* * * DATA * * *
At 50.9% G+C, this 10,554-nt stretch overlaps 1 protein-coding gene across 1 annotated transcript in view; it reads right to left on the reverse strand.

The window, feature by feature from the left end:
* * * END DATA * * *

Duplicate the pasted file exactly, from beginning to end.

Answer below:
At 50.9% G+C, this 10,554-nt stretch overlaps 1 protein-coding gene across 1 annotated transcript in view; it reads right to left on the reverse strand.

The window, feature by feature from the left end: